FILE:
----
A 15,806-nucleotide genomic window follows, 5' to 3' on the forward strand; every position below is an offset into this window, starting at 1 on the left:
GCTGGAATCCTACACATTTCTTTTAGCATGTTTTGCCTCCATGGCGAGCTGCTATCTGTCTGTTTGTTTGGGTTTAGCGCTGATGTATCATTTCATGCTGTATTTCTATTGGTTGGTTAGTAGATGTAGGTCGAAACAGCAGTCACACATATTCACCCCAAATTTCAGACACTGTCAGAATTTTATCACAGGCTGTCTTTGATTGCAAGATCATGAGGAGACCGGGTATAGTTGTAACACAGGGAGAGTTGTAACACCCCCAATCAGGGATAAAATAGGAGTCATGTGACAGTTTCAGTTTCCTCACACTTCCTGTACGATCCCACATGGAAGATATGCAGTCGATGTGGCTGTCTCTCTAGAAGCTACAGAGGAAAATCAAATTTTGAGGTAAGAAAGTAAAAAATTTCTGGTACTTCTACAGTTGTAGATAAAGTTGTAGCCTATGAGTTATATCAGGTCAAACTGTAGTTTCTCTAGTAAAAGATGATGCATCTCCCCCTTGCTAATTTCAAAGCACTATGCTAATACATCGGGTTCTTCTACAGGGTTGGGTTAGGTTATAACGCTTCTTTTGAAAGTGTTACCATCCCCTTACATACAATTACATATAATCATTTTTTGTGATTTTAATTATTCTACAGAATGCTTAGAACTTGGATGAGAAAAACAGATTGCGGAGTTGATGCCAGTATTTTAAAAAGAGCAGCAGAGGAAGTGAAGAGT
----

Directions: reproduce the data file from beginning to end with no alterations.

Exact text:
A 15,806-nucleotide genomic window follows, 5' to 3' on the forward strand; every position below is an offset into this window, starting at 1 on the left:
GCTGGAATCCTACACATTTCTTTTAGCATGTTTTGCCTCCATGGCGAGCTGCTATCTGTCTGTTTGTTTGGGTTTAGCGCTGATGTATCATTTCATGCTGTATTTCTATTGGTTGGTTAGTAGATGTAGGTCGAAACAGCAGTCACACATATTCACCCCAAATTTCAGACACTGTCAGAATTTTATCACAGGCTGTCTTTGATTGCAAGATCATGAGGAGACCGGGTATAGTTGTAACACAGGGAGAGTTGTAACACCCCCAATCAGGGATAAAATAGGAGTCATGTGACAGTTTCAGTTTCCTCACACTTCCTGTACGATCCCACATGGAAGATATGCAGTCGATGTGGCTGTCTCTCTAGAAGCTACAGAGGAAAATCAAATTTTGAGGTAAGAAAGTAAAAAATTTCTGGTACTTCTACAGTTGTAGATAAAGTTGTAGCCTATGAGTTATATCAGGTCAAACTGTAGTTTCTCTAGTAAAAGATGATGCATCTCCCCCTTGCTAATTTCAAAGCACTATGCTAATACATCGGGTTCTTCTACAGGGTTGGGTTAGGTTATAACGCTTCTTTTGAAAGTGTTACCATCCCCTTACATACAATTACATATAATCATTTTTTGTGATTTTAATTATTCTACAGAATGCTTAGAACTTGGATGAGAAAAACAGATTGCGGAGTTGATGCCAGTATTTTAAAAAGAGCAGCAGAGGAAGTGAAGAGT